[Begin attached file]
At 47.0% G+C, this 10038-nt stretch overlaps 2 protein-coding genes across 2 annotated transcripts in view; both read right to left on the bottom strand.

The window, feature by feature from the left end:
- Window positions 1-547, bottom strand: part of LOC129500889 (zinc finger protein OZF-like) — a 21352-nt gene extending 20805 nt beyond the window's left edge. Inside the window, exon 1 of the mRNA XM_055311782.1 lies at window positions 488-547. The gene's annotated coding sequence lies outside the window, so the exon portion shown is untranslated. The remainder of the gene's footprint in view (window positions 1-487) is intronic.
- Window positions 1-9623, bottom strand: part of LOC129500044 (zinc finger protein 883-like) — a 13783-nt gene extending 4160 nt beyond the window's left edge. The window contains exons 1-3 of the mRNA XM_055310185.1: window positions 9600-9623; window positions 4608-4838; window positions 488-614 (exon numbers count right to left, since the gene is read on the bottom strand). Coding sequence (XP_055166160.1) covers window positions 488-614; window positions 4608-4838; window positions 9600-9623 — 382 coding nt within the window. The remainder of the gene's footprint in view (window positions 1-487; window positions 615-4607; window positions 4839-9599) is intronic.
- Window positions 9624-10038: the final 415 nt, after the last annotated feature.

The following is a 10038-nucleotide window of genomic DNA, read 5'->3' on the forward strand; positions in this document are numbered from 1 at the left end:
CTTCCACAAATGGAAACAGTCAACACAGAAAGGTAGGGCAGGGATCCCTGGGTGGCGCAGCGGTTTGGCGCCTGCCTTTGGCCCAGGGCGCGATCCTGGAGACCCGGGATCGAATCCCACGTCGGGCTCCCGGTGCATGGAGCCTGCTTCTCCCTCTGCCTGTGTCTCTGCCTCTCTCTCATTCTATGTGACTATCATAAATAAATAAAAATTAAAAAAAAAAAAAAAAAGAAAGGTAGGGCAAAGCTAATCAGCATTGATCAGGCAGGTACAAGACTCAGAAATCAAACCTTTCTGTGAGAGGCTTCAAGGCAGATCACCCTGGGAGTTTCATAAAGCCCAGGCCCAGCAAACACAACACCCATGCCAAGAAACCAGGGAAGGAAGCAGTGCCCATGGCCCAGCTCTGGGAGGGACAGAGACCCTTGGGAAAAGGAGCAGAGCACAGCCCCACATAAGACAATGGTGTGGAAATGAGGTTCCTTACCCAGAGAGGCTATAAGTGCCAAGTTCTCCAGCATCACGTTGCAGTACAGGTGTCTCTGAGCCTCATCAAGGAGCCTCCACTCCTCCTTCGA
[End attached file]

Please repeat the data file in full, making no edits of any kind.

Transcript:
At 47.0% G+C, this 10038-nt stretch overlaps 2 protein-coding genes across 2 annotated transcripts in view; both read right to left on the bottom strand.

The window, feature by feature from the left end:
- Window positions 1-547, bottom strand: part of LOC129500889 (zinc finger protein OZF-like) — a 21352-nt gene extending 20805 nt beyond the window's left edge. Inside the window, exon 1 of the mRNA XM_055311782.1 lies at window positions 488-547. The gene's annotated coding sequence lies outside the window, so the exon portion shown is untranslated. The remainder of the gene's footprint in view (window positions 1-487) is intronic.
- Window positions 1-9623, bottom strand: part of LOC129500044 (zinc finger protein 883-like) — a 13783-nt gene extending 4160 nt beyond the window's left edge. The window contains exons 1-3 of the mRNA XM_055310185.1: window positions 9600-9623; window positions 4608-4838; window positions 488-614 (exon numbers count right to left, since the gene is read on the bottom strand). Coding sequence (XP_055166160.1) covers window positions 488-614; window positions 4608-4838; window positions 9600-9623 — 382 coding nt within the window. The remainder of the gene's footprint in view (window positions 1-487; window positions 615-4607; window positions 4839-9599) is intronic.
- Window positions 9624-10038: the final 415 nt, after the last annotated feature.

The following is a 10038-nucleotide window of genomic DNA, read 5'->3' on the forward strand; positions in this document are numbered from 1 at the left end:
CTTCCACAAATGGAAACAGTCAACACAGAAAGGTAGGGCAGGGATCCCTGGGTGGCGCAGCGGTTTGGCGCCTGCCTTTGGCCCAGGGCGCGATCCTGGAGACCCGGGATCGAATCCCACGTCGGGCTCCCGGTGCATGGAGCCTGCTTCTCCCTCTGCCTGTGTCTCTGCCTCTCTCTCATTCTATGTGACTATCATAAATAAATAAAAATTAAAAAAAAAAAAAAAAAGAAAGGTAGGGCAAAGCTAATCAGCATTGATCAGGCAGGTACAAGACTCAGAAATCAAACCTTTCTGTGAGAGGCTTCAAGGCAGATCACCCTGGGAGTTTCATAAAGCCCAGGCCCAGCAAACACAACACCCATGCCAAGAAACCAGGGAAGGAAGCAGTGCCCATGGCCCAGCTCTGGGAGGGACAGAGACCCTTGGGAAAAGGAGCAGAGCACAGCCCCACATAAGACAATGGTGTGGAAATGAGGTTCCTTACCCAGAGAGGCTATAAGTGCCAAGTTCTCCAGCATCACGTTGCAGTACAGGTGTCTCTGAGCCTCATCAAGGAGCCTCCACTCCTCCTTCGA